For those of us with curly hair, finding the right products and the right hairdresser in Japan can be difficult as the majority of hair products are understandably aimed at those with straight hair.
Nevertheless, as the number of foreigners and those of mixed descent living in Japan has increased, so has the demand for curly hair products and services!
Below are a few suggestions to help make managing your curls in Japan just that little bit easier.
Curly Hair Products
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One of the most vital parts of curly hair maintenance are the products. Although it is possible to buy great hair products in Japan, finding ones that suit your specific needs may be difficult.
And whilst it is possible to get familiar products such as Shea Moisture and DevaCurl imported to Japan via websites like Amazon.jp and iHerb.com, it is often cheaper and better for both the environment and the local economy to buy them in Japan.
N Brand (¥¥¥)
N Brand is a brand created by Nepenji hair salon specifically for those with curly hair. Instead of shampoo, N Brand offers a silicone, synthetic and ethanol-free cleanser. This will rid your hair of dirt and product build-up without stripping your curls of their natural oils.
What’s more, N Brand uses essential oils which makes it a great product to combat Japan’s bitter winters, a time when your hair is in need of a little extra moisture to combat the harsh cold!
However, it is a little pricey when it comes to curly hair products with a 250g bottle of conditioner coming to ¥3,300 (including tax). The absence of silicone and synthetics, however, means that it is a great weapon in the fight against damage!
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Recently, Lush has come out with a range of products aimed at curly hair. Luckily for us, this hasn’t been limited to stores outside Japan, which means that those of us with curly hair will be able to buy curly hair products in most Lush stores across Japan.
Moreover, Lush’s products are vegan and have been created with the environment in mind. This means that while you care for your hair, you can care for the planet too!
Thankfully, Lush has a wide range of products aimed at curly hair, which means that you are likely to find what you need for your hair quite easily.
The Afro Haircare range is mid-range with products ranging between ¥1,350 for a hot oil treatment to ¥2,610 for a 100 ml bottle of conditioning spray. However, the accessibility of Lush’s Afro Haircare range ranks them high in our books!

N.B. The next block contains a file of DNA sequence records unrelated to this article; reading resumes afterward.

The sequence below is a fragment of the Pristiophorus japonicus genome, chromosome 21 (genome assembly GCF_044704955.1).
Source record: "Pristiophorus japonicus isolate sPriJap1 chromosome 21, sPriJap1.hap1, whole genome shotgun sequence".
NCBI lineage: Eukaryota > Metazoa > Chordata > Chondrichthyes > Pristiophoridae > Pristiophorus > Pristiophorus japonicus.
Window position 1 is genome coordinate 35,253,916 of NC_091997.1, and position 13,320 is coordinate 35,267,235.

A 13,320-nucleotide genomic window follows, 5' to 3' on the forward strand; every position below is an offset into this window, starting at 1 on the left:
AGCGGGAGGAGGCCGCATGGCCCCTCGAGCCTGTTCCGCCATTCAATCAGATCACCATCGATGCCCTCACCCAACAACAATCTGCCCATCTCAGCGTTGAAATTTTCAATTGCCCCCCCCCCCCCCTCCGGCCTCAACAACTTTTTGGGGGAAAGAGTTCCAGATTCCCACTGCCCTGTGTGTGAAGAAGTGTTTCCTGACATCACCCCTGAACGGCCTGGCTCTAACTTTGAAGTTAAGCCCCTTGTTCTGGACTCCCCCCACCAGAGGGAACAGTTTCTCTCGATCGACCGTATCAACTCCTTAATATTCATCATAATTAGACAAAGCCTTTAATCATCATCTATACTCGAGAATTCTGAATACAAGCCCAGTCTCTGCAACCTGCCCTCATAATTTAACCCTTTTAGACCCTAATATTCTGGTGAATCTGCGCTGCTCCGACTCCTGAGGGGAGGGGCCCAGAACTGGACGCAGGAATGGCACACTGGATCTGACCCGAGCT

Why not try D.I.Y? If you don’t feel like splashing the cash on expensive products, there are several at-home treatments that can be done cheaply and using products that can be easily found in a Japanese supermarket.
One of my favourite D.I.Y recipes involves using banana and avocado, both of which help to strengthen and replenish hair. After mixing the avocado and banana together, you add in a little coconut oil to give your curls a little extra moisture before putting it on your hair. Put a shower cap on your head and wait for 20 minutes and then rinse out.
This is just one example of many D.I.Y hair masks that you can try out at home!
Say yes to helping your hair whilst also helping your wallet!
Curly Hair Salons
Even more difficult than finding the right hair products in Japan is finding the right hairdresser for you.
Hairdressers who are qualified to cut and style curly hair in Japan are few and far between, so finding one can be a mammoth task. However, the immense skill of those who are qualified makes the trouble worth it.
Below are some hairstylists in Japan who have mastered the art of curly hair maintenance:
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Famed for her care and precision, head stylist Kiyoko Matsuzawa is one of Japan’s best when it comes to caring for curly hair. Kiyoko was trained for a short time by Lorraine Massey, creator of the Curly Girl Method, in New York before returning to Japan to create her own studio specialising in curly hair care. (Guidable’s editor, Alex, has been going to Nepenji for over ten years, and highly recommends Kiyoko’s curly method!)
Location: 2-5-2 Ebisu-Minami, Shibuya-ku, Tōkyo, Japan
Afrocurly’s is a salon created and owned by Ghanaian hairstylist Mina. Recently, she has started gaining more attention after styling people such as Raimu Kaminashi, the first runner up of Miss Universe Japan 2020. Whilst her speciality is braiding hair, Mina has also created a line of products focusing on bringing life and health to her client’s curls.
Location: 1-14-18 Naka Magome, Ōta-Ku, Tōkyo, Japan
Emiko “Emmy” Najima is a Japanese hairstylist who has 20 years of experience working with curly hair. She originally trained as a cosmetologist, but her interest in Black culture drew her towards styling curly hair. Emmy runs a Beauty Academy that teaches parents of children with curly hair and adults with curly hair how to care for their curls.
Location: 5-14-7-3F Chuō-chō, Kashiwa, Chiba, Japan
Caring for Your Curly Hair
Although managing your curly hair can be difficult in Japan, it is not impossible. With more and more people looking for ways to care for their curls in Japan, the number of products and services available to people will (hopefully) continue to grow!
The next time you’re in need of some products, why not give one of these a go?
For Similar Articles:
- 10 Best Japanese Hair Products for Foreign Hair
- Japanese Hair Salons and Services: What You Need to Know
Featured Image Photo Credit: canva.com